How to Prepare a Business Proposal

How to Prepare a Business Proposal

There are over 30.2 million small businesses in the country. Of these, 64% start with only $10,000 in capital. While they aren’t getting off the ground with much money, what many of them do start with is a plan.

Learning how to prepare a business proposal is essential if you want to start your business. This document can help you win new business and find funding. Most of all, however, it’s designed to help you get organized and set yourself on a path for success.

Here are the six steps you need to take when creating a business proposal. With these tips, you can get the head start you need to start generating business with ease. 

1. Get Organized

Many business owners feel rushed to get a business proposal sent out to prospects as soon as possible. Taking the time to get organized from the get-go, however, can help you avoid costly mistakes. 

The Buyers

First, it’s important to take time to learn about the client, the project, and your brand. These key components will inform the rest of your business proposal. Then, you can learn how to prepare a business proposal designed to help you close a deal.

There are a few pieces of information you’ll need to gather for a thorough proposal.

First, who are the buyers? In some cases, the person you meet won’t make the final decision regarding the deal. Try to determine who else is involved in the decision-making process.

Once you know who the buyer is, you can craft the business proposal with them in mind. 

Pain Points

Next, what pain point is your audience experiencing? If you’re not sure, take a look at your competitors. What weaknesses are they experiencing that you can use to your advantage?

You might want to talk to your target audience about their experience with products and services similar to yours. What problems did they experience? What features did they find themselves wishing for?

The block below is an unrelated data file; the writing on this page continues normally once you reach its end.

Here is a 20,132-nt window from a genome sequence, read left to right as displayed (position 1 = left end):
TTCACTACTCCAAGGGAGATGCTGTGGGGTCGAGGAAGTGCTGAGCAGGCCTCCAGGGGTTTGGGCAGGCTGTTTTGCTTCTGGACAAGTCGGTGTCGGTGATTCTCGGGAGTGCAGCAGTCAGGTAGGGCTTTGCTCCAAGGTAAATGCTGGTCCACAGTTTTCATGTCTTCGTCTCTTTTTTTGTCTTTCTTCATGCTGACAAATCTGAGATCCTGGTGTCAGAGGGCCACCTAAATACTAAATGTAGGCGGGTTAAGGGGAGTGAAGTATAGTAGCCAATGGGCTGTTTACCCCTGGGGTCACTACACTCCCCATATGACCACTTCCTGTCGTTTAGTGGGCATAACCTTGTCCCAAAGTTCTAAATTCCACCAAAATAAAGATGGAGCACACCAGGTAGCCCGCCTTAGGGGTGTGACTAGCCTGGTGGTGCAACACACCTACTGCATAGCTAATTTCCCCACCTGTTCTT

Identifying the consumer’s pain points will give you an in. Then, you can solve those problems with your own products or services.

Budgeting

Considering your budget is crucial. Is there a budget for the overall project? Do you have a target price for your product or service?

Take a look at your competitors again to gather any information you’re lacking. 

Deadlines

You might want to set a deadline and request that the prospect make a decision by a certain date. That way, you can start determining your launch or production schedule. Setting a deadline can also leverage the fear of missing out and encourage the buyer to take action as soon as possible. 

Costs

Calculating your costs is another important step. You’ll want to consider labor, materials, and the total projected revenue for the business. 

Once you’ve gathered this information, you can start crafting your proposal.

2. Understand the Objectives

Before you draft the entire proposal, take the time to consider the business proposal’s key objective. You’ll need to keep this objective in mind throughout the entire proposal. Otherwise, you might lose focus.

Ask yourself:

  • What is the key goal for this proposal?
  • What problems are customers facing?
  • What problems does the product or service solve?
  • Does the product or service solve the customer’s problems or the buyer’s?

Answering these questions will help you determine the overall scope of your proposal.